Thus, killing or hurting people or animals for any reason other than self-defense or during the war is Adharma. Kidnapping, blackmailing, human trafficking, animal trafficking, forcing women into prostitution, and all related crimes are Adharma. Human and animal rights are all addressed by this tenet.

The third tenet of Adharma is having a physical relationship with another person’s spouse, and thus addresses adultery. The reason adultery has been considered as Adharma is that it involves cheating. Just as one must not steal another person’s wealth, one must also not violate another person’s wife. Marriage is a deep conjugal bond and this bond is violated when there is adultery.

Further, the tenet not only refers to the issues of willful adultery but also to cases wherein women are harassed or raped even after the perpetrator knows that she is not interested in him or that she is already married. The tenet reminds men to keep their actions in restraint so that women can live their life independently, without fear of harassment.

Hence, the Manu Smriti calls stealing, violence, and violating others’ wives as three of the heinous Adharmic actions that should be avoided. Other actions can also be Adharmic, but the verse highlights three important aspects of human actions where they err the most.

One may desire momentary pleasure, or wealth by committing acts of Adharma. However, the pleasure will not last long. Ultimately, one will invariably end up in pain and sorrow that is proportional to the magnitude of the Adharma committed, and the magnitude of suffering caused to others. Thus, the scriptures repeatedly advise people to practice the path of Dharma and shun Adharma.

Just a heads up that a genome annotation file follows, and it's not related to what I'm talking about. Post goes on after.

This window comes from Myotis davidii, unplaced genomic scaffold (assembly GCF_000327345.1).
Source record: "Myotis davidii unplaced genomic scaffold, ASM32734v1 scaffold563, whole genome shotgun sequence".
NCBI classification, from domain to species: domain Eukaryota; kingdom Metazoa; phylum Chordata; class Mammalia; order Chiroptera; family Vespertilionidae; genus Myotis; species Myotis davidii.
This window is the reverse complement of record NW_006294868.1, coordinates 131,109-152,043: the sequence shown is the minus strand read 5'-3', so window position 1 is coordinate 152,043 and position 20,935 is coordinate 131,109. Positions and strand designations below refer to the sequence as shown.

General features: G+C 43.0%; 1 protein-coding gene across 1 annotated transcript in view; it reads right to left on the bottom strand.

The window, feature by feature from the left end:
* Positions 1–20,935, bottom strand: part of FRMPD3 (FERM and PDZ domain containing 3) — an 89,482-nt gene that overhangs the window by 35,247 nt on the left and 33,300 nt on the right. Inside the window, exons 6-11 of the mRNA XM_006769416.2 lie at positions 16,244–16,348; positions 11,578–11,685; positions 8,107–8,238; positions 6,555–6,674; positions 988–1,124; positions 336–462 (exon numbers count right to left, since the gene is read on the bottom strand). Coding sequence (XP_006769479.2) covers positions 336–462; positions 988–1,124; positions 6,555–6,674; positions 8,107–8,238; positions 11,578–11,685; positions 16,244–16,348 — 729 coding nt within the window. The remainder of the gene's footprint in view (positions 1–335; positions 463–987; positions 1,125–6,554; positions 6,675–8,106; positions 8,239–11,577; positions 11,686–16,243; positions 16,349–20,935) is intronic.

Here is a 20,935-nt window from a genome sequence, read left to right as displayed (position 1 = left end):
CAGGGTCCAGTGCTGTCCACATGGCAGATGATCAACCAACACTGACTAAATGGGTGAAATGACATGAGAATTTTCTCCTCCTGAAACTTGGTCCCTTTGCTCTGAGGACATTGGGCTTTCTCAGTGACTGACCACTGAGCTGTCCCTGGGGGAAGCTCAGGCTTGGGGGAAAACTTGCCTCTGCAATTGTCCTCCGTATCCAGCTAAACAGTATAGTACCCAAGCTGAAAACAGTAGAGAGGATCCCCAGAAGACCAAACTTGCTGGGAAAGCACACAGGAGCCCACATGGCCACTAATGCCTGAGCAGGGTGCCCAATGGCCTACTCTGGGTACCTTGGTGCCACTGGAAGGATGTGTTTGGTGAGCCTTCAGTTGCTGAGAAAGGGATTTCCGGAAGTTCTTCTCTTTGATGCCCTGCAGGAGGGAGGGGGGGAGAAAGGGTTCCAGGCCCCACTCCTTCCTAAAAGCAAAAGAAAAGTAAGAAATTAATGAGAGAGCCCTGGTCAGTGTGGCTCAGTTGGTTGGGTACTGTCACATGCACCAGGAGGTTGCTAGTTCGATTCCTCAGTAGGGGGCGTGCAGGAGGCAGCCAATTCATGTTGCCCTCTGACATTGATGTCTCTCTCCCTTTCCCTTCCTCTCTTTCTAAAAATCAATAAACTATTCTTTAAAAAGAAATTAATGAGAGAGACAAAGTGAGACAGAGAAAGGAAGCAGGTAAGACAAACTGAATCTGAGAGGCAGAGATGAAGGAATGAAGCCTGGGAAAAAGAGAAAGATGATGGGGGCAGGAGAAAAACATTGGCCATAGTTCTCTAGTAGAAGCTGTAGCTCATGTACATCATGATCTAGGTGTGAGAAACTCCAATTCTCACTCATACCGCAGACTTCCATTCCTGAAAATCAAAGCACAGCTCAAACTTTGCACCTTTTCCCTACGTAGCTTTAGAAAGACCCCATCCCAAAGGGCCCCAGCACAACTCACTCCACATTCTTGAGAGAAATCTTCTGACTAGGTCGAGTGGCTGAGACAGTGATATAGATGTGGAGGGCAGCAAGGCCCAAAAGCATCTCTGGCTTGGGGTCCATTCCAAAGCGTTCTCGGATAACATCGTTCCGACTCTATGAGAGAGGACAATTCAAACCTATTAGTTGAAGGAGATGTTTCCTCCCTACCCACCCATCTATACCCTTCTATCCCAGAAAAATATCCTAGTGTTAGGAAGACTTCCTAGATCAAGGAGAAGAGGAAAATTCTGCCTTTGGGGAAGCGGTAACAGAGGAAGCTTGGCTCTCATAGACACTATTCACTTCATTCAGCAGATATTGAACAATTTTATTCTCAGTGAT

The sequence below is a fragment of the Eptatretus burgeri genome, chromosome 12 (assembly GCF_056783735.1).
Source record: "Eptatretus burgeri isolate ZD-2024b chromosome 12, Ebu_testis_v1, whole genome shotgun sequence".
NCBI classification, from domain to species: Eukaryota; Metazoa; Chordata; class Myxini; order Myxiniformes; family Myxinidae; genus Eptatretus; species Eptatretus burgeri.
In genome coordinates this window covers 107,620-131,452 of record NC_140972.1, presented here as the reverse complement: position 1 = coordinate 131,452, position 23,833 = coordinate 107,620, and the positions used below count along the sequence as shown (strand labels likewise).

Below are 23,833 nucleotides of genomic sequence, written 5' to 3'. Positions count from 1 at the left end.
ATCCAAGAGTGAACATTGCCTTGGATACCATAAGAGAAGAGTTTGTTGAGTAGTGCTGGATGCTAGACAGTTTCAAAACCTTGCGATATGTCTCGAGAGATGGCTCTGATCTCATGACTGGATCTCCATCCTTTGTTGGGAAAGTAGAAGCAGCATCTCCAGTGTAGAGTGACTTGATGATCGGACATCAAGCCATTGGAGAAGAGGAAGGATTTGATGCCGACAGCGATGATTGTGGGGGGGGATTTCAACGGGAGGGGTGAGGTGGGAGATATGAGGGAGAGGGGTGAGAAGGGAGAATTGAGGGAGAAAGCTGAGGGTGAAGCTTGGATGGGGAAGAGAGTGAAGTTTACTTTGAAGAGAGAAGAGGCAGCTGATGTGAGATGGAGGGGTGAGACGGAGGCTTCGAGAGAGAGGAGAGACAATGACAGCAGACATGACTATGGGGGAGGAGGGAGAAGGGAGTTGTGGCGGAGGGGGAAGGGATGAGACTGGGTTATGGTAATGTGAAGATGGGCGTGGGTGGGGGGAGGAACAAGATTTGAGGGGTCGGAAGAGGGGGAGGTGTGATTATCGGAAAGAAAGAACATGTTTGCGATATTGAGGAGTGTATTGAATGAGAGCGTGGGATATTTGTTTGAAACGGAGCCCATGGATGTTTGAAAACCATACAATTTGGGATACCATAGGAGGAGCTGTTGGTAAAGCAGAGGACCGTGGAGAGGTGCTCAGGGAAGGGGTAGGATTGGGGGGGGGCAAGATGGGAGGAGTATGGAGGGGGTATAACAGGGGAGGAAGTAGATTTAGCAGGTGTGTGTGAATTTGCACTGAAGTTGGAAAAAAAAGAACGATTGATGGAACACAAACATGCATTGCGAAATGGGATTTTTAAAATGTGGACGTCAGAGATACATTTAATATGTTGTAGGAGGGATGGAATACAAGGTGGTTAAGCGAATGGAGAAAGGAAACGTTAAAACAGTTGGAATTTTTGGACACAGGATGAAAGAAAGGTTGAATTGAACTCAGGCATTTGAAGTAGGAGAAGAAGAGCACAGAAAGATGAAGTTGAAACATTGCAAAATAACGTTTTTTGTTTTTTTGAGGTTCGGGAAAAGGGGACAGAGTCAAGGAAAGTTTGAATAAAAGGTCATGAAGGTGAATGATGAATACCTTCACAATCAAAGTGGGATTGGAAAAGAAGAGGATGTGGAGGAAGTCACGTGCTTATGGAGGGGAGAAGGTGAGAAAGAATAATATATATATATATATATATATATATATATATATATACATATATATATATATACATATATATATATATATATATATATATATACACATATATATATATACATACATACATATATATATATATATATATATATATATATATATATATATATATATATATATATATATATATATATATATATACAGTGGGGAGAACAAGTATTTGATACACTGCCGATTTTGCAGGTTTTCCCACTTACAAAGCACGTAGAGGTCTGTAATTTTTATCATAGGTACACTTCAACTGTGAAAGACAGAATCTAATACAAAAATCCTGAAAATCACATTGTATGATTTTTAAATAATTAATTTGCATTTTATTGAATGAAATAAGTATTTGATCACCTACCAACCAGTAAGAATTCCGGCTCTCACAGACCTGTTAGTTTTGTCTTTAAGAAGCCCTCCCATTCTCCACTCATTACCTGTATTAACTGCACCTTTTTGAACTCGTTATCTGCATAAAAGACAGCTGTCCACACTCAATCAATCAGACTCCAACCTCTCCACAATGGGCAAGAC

(Photo: ministry127.com)

More in this segment:
Gleanings from Hindu Scriptures- Part 1
Gleanings from Hindu Scriptures- Part 2
Gleanings from Hindu Scriptures- Part 3
Gleanings from Hindu Scriptures- Part 4
Gleanings from Hindu Scriptures- Part 5
Gleanings from Hindu Scriptures- Part 6
Gleanings from Hindu Scriptures- Part 7
Gleanings from Hindu Scriptures- Part 8
Gleanings from Hindu Scriptures – Part 9
Gleanings from Hindu Scriptures – Part 10
Gleanings from Hindu Scriptures – Part 11
Gleanings from Hindu Scriptures – Part 12

Gleanings from Hindu Scriptures- Part 13

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Puja for The Spiritualism, Not for Vulgar Entertainment

The westerners practicing Hinduism have learned a pretty well from our "scriptures" and are becoming more spiritual while we just locked up those "holy books" only in the drawers of the altar. Thus we only love to shake our “butts to the boom-boom of Bollywood”.. right in front of the Gods' idols !!!

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Hinduism
he westerners practicing Hinduism have learned a pretty well from our "scriptures"

By Salil Gewali

Any auspicious days in Hinduism are expected to be observed with a complete purity of action and thought. The same holds true for other religions too. As per the Hindu scriptures, the believers are required to stay away from any kind of sense gratifications, particularly when the specific days are dedicated to Gods and Goddess such as Navratri, Laxmi Puja, Krishna Janmashtami, Shivaratri, to name a few. The pathway to devotion and spiritualism should not be “desecrated” by the blot of the brazen entertainment. The scriptures logically explain why it is antithetical, and its adverse consequences.

Hindusim
Incidentally, the Bhagavad Gita describes such situation as the rise of “tamasic vibes”.